Researchers using a CT system recently approved by the U.S. Food and Drug Administration have reduced the radiation exposure of patients undergoing coronary CT angiography (CTTA), according to a study published online in Radiology.
While CTTA is particularly effective in excluding significant heart disease in patients presenting at emergency departments with chest pain, there always are concerns about the risk of developing future cancers as a result of exposure to medical radiation.
For this study, Marcus Chen, M.D., of the advanced cardiovascular imaging laboratory at the National Institutes of Health, and his colleagues used a prototype of the recently-approved 320-detector row CT system on 107 adult patients and compared the radiation exposure and image quality to CTTA exams previously performed on 100 patients using a first-general 320-slice scanner.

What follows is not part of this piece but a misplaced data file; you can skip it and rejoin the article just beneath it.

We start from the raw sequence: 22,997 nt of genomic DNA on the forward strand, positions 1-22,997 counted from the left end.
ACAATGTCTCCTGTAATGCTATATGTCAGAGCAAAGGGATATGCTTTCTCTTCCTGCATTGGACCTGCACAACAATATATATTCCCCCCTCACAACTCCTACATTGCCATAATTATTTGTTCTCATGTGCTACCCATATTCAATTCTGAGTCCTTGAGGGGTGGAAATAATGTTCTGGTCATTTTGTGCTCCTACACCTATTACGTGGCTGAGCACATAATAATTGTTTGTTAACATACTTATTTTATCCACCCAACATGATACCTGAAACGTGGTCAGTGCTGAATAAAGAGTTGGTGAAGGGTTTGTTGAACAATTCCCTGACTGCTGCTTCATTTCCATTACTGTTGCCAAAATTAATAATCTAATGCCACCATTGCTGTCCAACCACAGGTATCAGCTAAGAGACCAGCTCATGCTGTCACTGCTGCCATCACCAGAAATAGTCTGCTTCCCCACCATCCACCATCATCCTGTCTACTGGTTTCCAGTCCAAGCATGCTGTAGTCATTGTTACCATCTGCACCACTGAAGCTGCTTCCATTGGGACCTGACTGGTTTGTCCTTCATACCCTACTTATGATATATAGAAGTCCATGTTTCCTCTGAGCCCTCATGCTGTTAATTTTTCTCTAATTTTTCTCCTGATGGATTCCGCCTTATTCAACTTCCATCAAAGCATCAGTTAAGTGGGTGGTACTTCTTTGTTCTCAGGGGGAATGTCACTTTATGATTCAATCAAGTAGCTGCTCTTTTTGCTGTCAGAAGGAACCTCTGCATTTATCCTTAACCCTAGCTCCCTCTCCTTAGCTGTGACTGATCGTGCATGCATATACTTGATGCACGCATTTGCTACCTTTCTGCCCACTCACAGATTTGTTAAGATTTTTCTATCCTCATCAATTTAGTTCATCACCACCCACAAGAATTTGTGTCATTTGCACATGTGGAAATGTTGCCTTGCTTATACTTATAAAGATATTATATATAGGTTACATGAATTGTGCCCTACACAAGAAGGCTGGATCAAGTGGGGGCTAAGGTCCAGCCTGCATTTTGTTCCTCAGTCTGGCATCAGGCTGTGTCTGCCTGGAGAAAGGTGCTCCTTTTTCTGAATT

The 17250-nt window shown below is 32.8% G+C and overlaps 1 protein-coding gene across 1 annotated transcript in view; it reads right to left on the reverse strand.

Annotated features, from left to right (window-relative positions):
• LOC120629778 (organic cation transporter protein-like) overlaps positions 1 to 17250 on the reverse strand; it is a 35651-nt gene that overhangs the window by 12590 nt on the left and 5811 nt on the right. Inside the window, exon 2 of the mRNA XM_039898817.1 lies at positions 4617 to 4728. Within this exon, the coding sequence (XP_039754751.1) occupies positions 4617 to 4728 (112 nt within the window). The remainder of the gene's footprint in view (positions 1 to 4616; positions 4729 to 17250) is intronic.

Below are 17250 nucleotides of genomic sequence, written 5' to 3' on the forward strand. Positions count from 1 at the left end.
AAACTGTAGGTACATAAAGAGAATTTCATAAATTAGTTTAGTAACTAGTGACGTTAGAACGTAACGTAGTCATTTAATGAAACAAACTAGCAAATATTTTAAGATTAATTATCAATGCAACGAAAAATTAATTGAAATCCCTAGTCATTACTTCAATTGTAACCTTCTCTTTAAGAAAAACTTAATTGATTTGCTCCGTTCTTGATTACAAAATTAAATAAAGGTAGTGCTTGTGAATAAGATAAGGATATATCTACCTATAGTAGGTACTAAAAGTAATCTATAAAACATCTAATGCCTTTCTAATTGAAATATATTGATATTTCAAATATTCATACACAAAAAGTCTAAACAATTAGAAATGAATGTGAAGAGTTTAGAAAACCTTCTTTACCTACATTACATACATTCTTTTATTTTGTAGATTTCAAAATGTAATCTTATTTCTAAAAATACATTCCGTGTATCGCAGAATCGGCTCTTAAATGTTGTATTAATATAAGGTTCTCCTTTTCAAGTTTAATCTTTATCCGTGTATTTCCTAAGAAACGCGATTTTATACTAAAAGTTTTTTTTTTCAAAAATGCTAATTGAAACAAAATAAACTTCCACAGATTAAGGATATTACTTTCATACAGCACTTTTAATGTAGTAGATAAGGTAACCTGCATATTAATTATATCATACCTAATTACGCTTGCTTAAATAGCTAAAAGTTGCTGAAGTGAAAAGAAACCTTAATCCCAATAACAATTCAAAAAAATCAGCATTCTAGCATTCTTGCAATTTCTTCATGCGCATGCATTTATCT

The researchers found that the mean radiation dose was 0.93 mSv with the second-generation CT, compared to the 2.67 mSv with the first-generation unit. The scans from the second-generation system were less than 0.5 mSv in 21 percent of the cases, less than 1 mSv in 54.2 percent of the cases, and less than 4 mSv in 96.3 of the cases--all of which had excellent image quality, according to the study.
"The second-generation CT scanner provided excellent image quality over a wide range of body sizes and heart rates at low radiation doses," Chen said, according to an announcement. "The low dose achieved during CT angiography could be used to minimize overall radiation dose to the patient or to enable additional types of imaging within reasonable radiation doses."